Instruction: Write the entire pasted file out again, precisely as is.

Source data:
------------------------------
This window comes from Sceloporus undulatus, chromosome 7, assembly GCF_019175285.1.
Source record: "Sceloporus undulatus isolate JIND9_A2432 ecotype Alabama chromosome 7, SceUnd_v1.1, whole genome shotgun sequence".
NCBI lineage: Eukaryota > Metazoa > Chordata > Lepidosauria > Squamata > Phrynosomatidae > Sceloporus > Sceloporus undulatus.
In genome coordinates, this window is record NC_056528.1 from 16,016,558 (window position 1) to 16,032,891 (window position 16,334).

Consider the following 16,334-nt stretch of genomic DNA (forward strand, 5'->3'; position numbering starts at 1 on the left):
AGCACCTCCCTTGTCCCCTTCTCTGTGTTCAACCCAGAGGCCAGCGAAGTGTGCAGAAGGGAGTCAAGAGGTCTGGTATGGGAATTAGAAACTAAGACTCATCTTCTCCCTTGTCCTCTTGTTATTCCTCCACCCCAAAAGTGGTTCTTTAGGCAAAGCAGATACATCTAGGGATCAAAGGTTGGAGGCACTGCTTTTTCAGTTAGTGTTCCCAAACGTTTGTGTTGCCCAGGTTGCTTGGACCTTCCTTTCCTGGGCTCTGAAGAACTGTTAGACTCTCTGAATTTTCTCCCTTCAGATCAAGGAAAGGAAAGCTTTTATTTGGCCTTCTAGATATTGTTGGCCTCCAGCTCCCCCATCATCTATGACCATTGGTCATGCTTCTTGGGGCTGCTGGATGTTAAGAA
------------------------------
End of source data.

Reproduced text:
This window comes from Sceloporus undulatus, chromosome 7, assembly GCF_019175285.1.
Source record: "Sceloporus undulatus isolate JIND9_A2432 ecotype Alabama chromosome 7, SceUnd_v1.1, whole genome shotgun sequence".
NCBI lineage: Eukaryota > Metazoa > Chordata > Lepidosauria > Squamata > Phrynosomatidae > Sceloporus > Sceloporus undulatus.
In genome coordinates, this window is record NC_056528.1 from 16,016,558 (window position 1) to 16,032,891 (window position 16,334).

Consider the following 16,334-nt stretch of genomic DNA (forward strand, 5'->3'; position numbering starts at 1 on the left):
AGCACCTCCCTTGTCCCCTTCTCTGTGTTCAACCCAGAGGCCAGCGAAGTGTGCAGAAGGGAGTCAAGAGGTCTGGTATGGGAATTAGAAACTAAGACTCATCTTCTCCCTTGTCCTCTTGTTATTCCTCCACCCCAAAAGTGGTTCTTTAGGCAAAGCAGATACATCTAGGGATCAAAGGTTGGAGGCACTGCTTTTTCAGTTAGTGTTCCCAAACGTTTGTGTTGCCCAGGTTGCTTGGACCTTCCTTTCCTGGGCTCTGAAGAACTGTTAGACTCTCTGAATTTTCTCCCTTCAGATCAAGGAAAGGAAAGCTTTTATTTGGCCTTCTAGATATTGTTGGCCTCCAGCTCCCCCATCATCTATGACCATTGGTCATGCTTCTTGGGGCTGCTGGATGTTAAGAA